Unlocking the Archive at Blickling Estate
Blickling Estate, built in the early seventeenth century and situated a short distance away from Norwich on the edge of the market town of Aylsham, is a jewel in the National Trust’s crown. It is home to one of England’s most notable country house libraries: containing over 12,500 books, it is the biggest book collection cared for by the National Trust.
Currently undergoing a five year conservation process, the library is also being reinvigorated through a series of exciting initiatives, and UTA is proud to have formed a partnership with Blickling and to have the chance to be part of this new chapter in the library’s history.
Most of the books at Blickling, now housed in the spectacular Long Gallery, originally formed the library of Sir Richard Ellys (1682-1742), and only came to Blickling from London after being inherited by Ellys’ cousin Sir John Hobart after Ellys’ death in the early 1740s. Ellys was intensely interested in theology, writing his own work of biblical scholarship and collecting thousands of erudite works about religion and history which now form the core of Blickling’s collection. Although the bookshelves’ incredible visual appearance now provokes gasps of admiration from visitors, this was a scholarly collection made for use, not ornamentation, and some of the books contain handwritten marginal notes which provide fascinating traces of early readers.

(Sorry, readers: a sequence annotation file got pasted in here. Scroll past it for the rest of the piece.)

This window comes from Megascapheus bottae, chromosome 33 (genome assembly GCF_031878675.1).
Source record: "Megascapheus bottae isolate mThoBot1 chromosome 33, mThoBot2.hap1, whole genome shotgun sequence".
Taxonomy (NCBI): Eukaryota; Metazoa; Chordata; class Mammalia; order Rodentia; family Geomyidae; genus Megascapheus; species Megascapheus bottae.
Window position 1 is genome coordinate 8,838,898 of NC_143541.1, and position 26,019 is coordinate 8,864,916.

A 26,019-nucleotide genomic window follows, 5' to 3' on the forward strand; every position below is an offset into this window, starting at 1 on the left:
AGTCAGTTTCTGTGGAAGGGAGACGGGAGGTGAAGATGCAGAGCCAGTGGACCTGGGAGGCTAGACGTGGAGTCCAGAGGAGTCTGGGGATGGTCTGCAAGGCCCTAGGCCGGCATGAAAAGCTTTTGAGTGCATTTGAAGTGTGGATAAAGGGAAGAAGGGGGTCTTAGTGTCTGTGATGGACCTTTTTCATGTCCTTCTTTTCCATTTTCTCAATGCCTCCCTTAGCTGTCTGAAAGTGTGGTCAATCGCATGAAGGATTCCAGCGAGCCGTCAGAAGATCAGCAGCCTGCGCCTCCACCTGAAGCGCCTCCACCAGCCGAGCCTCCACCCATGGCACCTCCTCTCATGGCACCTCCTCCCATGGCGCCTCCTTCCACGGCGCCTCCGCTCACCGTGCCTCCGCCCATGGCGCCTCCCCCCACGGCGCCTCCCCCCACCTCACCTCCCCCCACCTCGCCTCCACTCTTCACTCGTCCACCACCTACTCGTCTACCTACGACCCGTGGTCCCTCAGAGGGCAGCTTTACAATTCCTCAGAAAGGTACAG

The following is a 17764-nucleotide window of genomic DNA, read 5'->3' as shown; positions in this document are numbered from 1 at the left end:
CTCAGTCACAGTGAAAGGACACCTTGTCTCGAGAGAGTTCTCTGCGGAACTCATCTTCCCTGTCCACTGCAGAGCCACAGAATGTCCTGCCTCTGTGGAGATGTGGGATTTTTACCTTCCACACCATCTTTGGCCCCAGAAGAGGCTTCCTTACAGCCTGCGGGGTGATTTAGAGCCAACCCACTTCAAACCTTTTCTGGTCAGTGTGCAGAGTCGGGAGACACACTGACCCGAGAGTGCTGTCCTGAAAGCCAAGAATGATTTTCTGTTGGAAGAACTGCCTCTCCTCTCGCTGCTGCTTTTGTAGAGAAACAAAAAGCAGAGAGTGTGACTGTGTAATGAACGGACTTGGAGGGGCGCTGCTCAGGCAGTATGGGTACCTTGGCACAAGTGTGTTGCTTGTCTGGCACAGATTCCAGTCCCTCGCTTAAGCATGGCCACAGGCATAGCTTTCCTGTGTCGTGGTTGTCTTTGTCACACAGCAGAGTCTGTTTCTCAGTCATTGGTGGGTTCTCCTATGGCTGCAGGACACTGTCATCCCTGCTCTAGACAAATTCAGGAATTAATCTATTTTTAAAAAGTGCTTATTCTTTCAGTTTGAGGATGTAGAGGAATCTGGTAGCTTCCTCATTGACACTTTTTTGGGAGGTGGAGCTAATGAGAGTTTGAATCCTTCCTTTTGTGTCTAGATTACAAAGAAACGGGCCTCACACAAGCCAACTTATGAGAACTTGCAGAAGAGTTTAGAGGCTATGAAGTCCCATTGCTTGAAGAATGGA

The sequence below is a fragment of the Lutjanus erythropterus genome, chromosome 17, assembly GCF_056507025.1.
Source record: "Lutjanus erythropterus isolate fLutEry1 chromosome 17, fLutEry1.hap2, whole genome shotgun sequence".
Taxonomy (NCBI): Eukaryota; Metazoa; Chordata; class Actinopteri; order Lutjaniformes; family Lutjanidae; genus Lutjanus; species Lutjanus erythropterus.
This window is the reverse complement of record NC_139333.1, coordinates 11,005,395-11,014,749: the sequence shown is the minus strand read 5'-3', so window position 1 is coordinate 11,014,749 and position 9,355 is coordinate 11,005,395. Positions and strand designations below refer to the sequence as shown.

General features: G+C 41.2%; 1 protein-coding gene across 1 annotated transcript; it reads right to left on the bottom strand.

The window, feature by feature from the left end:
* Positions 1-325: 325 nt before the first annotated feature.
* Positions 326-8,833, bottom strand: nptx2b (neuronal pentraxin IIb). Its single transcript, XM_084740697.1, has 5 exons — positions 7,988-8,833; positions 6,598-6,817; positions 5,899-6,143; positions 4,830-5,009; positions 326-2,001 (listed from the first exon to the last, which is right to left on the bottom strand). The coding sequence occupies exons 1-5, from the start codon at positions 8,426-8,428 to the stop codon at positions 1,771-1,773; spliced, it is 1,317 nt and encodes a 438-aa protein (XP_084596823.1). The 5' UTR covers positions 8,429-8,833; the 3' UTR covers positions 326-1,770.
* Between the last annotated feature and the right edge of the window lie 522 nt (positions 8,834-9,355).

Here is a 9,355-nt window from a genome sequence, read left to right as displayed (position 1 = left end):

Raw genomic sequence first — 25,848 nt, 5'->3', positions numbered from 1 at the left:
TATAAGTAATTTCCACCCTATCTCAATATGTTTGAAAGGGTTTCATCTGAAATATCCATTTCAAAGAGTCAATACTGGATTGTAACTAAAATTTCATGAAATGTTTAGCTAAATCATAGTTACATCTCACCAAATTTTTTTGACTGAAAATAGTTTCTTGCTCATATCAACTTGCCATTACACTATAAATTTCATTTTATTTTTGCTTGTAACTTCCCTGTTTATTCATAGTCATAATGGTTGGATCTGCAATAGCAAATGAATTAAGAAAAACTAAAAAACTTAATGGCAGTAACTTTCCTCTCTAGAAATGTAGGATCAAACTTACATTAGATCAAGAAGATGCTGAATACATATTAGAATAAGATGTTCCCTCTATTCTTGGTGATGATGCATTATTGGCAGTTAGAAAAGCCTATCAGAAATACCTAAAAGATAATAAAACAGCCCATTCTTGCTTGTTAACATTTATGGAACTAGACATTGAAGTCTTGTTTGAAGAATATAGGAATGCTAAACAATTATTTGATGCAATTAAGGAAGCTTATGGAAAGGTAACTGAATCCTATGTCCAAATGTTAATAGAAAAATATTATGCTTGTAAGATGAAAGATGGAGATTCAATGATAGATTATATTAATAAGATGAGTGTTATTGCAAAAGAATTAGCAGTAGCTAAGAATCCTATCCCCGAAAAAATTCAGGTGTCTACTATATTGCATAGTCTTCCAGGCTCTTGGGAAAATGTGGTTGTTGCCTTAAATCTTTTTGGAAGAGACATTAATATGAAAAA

We are thrilled to be working with the team at Blickling to make their library more accessible to visitors in multiple and innovative ways, including through creating a digital rare books training website for Blickling’s volunteers (accompanied by a series of rare books volunteer training workshops which we ran at Blickling in 2019), with the aim of enabling Blickling’s volunteers to discover new ways of presenting these wonderful books to visitors.
From May to October 2018, Blickling was home to the Trust New Art project ‘The Word Defiant!’ – an exciting immersive installation created by innovative theatre company Les Enfants Terribles, which aimed to provoke visitors into thinking about books and their place in the world in new and challenging ways. During this period, the UTA team worked with Blickling’s staff and volunteers to run a series of creative and historical workshops and events inspired by Blickling’s superb library, which gave visitors the chance to interact at first hand with this incredible collection, and deepen their engagement with Blickling’s Renaissance books in imaginative and thought-provoking ways.
In 2019, we ran a further series of public events allowing visitors to interact at first-hand with the house’s magnificent book collection, including Renaissance Book Discovery Days, a Creative Design Weekend and a Family Activity Day. These events ran alongside Blickling’s 2019 Trust New Art project, ‘The Edge of Things’, a series of multimedia installations and live projects designed by the artists Neville Gabie and Joan Gabie, that drew inspiration from books in Blickling’s library.
You can now explore a selection of books from Blickling’s incredible library for yourself at home by visiting our interactive digital resource, Discover Historic Books!